it At the inquest this afternoon on the n body of Eliza Blanford, who was found ir dead in bed, a Verdict was returned of d “ dead from suffocation whilst in a fit of epilepsy. ” The following measure has been rey coived from the Lord Mayor of Dublin for circulation among the Irish Relief Committee in New Zealand ;—“ While aca knowledging with the utmost gratitude f the munificent contribution received, I feel bound to say further that any assisti ance which can be extended will he much 3 needed during the next two months. I i would therefore, rsk that your subscription lists be not closed, and that any s further contributions may be forwarded.” Hokitika. June 11. The Albion, for Newcastle and Melbourne, took with her 5,9200z5. gold shipped by the Bank of New Zealand, and 17680z5. from the Union Bank of Australia. Timabxj, June 9. . , At the criminal sessions, Judge Johnston, in addressing the Grand Jury, expressed a hope that the Legislature would so amend the laws relating to sale of drink as to prevent licensed persons having a pecuniary interest in drunkenness. The criminal calandar contains fifteen cases against twenty-two persons, including shooting with intent, forcible entry, arson, forgery and robbery. Oamaru, June 11. The Steeph chase Meeting was held in glorious weather, and there was a good attendance. For the Maiden Steeplechase —Miss Hmigerford, 1 ; -Robin Hood, 2 ; Leap Year, 3. Handicap Steeplechase— Clarence, 1 ; Agent, 2 ; Little John, 3. Selling Steeplechase—Leap Year, 1; Stella, 2 ; Johnny, 3. Dunedin, June 10. The Beer Tax here amounts to close on L 3,000. In anticipation of the new tax considerable stocks were cleared last month. As contrasted with the corresponding period last year, customs receipts show the following increases : —Tea,- L3IG3 ; Sugar, L 3,960 ; case spirits, L 4,049; kerosene, L6OO ; ale, in bulk (imported), L2OO ; ; n bottle, L2OO. 1 Dunedin, June 11. 1 A meeting of publicans and brewers was held to-day to consider the beer tax and Licensing Bill. The brewers intimated that they intended to charge the tax on publicans. Two delegates were appointed from each side, to go to Wellington, if necessary, to work in conjunction with other associations for the repeal of the tax. Regarding the new Licensing Bill, the following amendments were proposed : —“That clubs pay a licensing fee of LSO and be subject to police supervision, and £ the operation of the local option clause ; that wholesale licenses be L 50,, and be £ subject to local option ; that only restrictions re barmaids be that they be not employed over ten hours a-day.” Invercargill, June 10. A rabbiter, name unknown, was found - dead in a woolshed at Woodburn station, Waiau. Some poisoned wheat was found' " on the ground, and there were traces in his mouth. He is supposed to have com- v mitted suicide or been inadvertently poi- g sonecl. 2 It is feared a Stewart’s Island boat, the Pride of the South, is lost. She left the Island on Friday and has not been heard o of since. The crew was- composed of J three men, under an old resident, known 8 as BohjDavidson. Inverc. rckll, June 11. \ A requisition of the country settlers of Jj Riverton district, calls a meeting at g Thornbury, for Monday next, to protest against the Property Tax. The country people complain of their inability to understand the complex forms issued by the Property Tax Commissioners. It seems pretty certain that many forms will never be sent in, while the others are unintelligible from the cause referred to. *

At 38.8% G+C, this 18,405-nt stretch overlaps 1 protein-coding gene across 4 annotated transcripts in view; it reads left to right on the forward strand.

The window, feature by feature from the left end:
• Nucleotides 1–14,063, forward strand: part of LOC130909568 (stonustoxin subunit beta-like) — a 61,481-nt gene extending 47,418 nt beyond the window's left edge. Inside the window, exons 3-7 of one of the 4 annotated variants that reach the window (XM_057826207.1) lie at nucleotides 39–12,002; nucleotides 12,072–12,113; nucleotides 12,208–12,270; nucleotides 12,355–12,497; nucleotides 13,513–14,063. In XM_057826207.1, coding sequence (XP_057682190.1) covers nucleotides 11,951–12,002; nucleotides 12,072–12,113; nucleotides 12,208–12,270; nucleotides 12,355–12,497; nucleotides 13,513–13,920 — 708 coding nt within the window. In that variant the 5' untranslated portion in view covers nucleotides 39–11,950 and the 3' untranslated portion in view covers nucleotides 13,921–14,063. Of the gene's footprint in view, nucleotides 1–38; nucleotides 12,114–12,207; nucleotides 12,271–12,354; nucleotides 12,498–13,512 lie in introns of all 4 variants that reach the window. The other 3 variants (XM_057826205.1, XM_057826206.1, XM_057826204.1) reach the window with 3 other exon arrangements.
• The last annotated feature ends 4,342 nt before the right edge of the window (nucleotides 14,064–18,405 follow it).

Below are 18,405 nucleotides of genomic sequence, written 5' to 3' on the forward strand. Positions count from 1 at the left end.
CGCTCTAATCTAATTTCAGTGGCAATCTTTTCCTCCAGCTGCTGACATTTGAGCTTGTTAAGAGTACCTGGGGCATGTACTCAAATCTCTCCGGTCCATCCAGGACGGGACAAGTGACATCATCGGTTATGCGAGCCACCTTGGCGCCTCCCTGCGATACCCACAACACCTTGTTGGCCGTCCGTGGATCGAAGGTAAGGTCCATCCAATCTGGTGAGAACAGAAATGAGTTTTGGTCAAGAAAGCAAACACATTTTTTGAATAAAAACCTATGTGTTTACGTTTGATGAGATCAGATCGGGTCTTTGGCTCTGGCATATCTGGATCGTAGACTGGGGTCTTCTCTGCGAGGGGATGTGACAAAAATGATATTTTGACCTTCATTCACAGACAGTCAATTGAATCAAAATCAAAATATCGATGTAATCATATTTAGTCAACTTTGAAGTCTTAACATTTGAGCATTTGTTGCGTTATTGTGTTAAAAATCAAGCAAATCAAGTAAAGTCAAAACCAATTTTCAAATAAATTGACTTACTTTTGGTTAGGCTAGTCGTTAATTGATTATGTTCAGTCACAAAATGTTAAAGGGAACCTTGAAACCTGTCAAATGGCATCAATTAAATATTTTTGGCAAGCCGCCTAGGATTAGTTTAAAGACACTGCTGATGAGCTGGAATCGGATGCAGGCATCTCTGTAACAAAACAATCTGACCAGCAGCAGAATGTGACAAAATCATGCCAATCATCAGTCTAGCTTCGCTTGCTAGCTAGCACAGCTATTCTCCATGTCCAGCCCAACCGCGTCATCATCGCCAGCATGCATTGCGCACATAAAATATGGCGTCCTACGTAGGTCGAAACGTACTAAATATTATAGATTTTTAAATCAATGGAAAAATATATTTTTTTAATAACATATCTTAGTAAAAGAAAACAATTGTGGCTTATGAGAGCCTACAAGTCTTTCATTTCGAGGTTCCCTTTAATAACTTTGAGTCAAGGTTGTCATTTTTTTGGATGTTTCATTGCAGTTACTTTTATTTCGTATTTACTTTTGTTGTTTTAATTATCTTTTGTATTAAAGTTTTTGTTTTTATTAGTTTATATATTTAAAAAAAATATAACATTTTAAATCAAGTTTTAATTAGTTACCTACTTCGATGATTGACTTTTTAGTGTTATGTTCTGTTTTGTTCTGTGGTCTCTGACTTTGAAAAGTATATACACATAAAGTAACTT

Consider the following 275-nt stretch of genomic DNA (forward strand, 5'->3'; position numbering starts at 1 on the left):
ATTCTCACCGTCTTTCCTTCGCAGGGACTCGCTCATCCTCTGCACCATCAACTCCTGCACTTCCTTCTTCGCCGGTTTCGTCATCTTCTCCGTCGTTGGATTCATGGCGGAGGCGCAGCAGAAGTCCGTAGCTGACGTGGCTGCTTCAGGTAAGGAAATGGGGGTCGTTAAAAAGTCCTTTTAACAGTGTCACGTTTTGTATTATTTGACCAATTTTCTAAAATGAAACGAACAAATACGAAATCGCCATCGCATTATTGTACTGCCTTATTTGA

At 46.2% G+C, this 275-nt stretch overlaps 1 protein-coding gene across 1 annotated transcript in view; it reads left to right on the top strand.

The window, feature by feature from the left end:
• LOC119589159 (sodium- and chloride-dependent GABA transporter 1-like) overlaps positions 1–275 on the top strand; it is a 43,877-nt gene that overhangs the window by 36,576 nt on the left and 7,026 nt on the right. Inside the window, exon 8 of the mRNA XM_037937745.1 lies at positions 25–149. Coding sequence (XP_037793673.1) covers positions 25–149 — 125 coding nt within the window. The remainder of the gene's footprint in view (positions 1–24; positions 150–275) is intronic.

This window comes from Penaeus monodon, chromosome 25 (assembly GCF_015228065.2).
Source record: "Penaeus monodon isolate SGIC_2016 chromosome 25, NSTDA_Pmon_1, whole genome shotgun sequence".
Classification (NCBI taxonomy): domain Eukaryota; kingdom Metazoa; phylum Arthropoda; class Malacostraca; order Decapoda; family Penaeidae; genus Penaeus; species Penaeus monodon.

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TELEGRAPHIC. Ashburton Guardian, Volume 1, Issue 112, 12 June 1880